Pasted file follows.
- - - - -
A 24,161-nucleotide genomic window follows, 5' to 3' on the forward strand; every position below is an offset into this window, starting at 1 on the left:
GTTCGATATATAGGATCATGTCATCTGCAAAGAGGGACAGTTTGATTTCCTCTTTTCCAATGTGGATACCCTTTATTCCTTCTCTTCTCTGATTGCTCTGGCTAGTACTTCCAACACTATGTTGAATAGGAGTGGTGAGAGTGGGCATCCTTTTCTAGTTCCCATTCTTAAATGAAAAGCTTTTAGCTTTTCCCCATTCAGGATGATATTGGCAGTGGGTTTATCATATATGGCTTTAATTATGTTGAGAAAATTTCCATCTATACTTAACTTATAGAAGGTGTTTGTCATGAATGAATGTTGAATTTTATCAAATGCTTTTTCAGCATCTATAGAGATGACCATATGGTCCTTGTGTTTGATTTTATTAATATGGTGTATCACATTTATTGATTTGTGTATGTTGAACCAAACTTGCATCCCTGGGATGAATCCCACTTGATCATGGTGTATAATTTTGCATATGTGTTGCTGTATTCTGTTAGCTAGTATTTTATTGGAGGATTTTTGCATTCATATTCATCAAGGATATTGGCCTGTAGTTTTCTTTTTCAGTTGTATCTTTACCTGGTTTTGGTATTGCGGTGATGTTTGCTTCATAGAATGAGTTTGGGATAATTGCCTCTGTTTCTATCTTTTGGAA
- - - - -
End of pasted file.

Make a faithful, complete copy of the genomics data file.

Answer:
A 24,161-nucleotide genomic window follows, 5' to 3' on the forward strand; every position below is an offset into this window, starting at 1 on the left:
GTTCGATATATAGGATCATGTCATCTGCAAAGAGGGACAGTTTGATTTCCTCTTTTCCAATGTGGATACCCTTTATTCCTTCTCTTCTCTGATTGCTCTGGCTAGTACTTCCAACACTATGTTGAATAGGAGTGGTGAGAGTGGGCATCCTTTTCTAGTTCCCATTCTTAAATGAAAAGCTTTTAGCTTTTCCCCATTCAGGATGATATTGGCAGTGGGTTTATCATATATGGCTTTAATTATGTTGAGAAAATTTCCATCTATACTTAACTTATAGAAGGTGTTTGTCATGAATGAATGTTGAATTTTATCAAATGCTTTTTCAGCATCTATAGAGATGACCATATGGTCCTTGTGTTTGATTTTATTAATATGGTGTATCACATTTATTGATTTGTGTATGTTGAACCAAACTTGCATCCCTGGGATGAATCCCACTTGATCATGGTGTATAATTTTGCATATGTGTTGCTGTATTCTGTTAGCTAGTATTTTATTGGAGGATTTTTGCATTCATATTCATCAAGGATATTGGCCTGTAGTTTTCTTTTTCAGTTGTATCTTTACCTGGTTTTGGTATTGCGGTGATGTTTGCTTCATAGAATGAGTTTGGGATAATTGCCTCTGTTTCTATCTTTTGGAA